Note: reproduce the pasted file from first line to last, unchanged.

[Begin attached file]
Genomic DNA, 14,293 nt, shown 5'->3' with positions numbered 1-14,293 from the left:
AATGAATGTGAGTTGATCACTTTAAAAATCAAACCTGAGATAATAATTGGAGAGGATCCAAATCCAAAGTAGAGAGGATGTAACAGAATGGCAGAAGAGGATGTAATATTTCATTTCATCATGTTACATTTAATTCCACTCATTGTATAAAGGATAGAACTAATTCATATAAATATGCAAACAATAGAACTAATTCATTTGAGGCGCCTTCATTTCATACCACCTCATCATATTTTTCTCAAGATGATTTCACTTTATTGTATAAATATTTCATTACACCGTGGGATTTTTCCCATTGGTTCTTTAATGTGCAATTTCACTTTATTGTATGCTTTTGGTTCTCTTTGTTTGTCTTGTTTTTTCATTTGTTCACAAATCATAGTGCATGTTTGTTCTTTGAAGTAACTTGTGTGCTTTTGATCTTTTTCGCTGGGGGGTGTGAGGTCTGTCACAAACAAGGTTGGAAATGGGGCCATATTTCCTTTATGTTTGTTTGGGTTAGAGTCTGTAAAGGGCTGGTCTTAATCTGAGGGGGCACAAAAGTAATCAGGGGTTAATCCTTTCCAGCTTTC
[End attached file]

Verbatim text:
Genomic DNA, 14,293 nt, shown 5'->3' with positions numbered 1-14,293 from the left:
AATGAATGTGAGTTGATCACTTTAAAAATCAAACCTGAGATAATAATTGGAGAGGATCCAAATCCAAAGTAGAGAGGATGTAACAGAATGGCAGAAGAGGATGTAATATTTCATTTCATCATGTTACATTTAATTCCACTCATTGTATAAAGGATAGAACTAATTCATATAAATATGCAAACAATAGAACTAATTCATTTGAGGCGCCTTCATTTCATACCACCTCATCATATTTTTCTCAAGATGATTTCACTTTATTGTATAAATATTTCATTACACCGTGGGATTTTTCCCATTGGTTCTTTAATGTGCAATTTCACTTTATTGTATGCTTTTGGTTCTCTTTGTTTGTCTTGTTTTTTCATTTGTTCACAAATCATAGTGCATGTTTGTTCTTTGAAGTAACTTGTGTGCTTTTGATCTTTTTCGCTGGGGGGTGTGAGGTCTGTCACAAACAAGGTTGGAAATGGGGCCATATTTCCTTTATGTTTGTTTGGGTTAGAGTCTGTAAAGGGCTGGTCTTAATCTGAGGGGGCACAAAAGTAATCAGGGGTTAATCCTTTCCAGCTTTC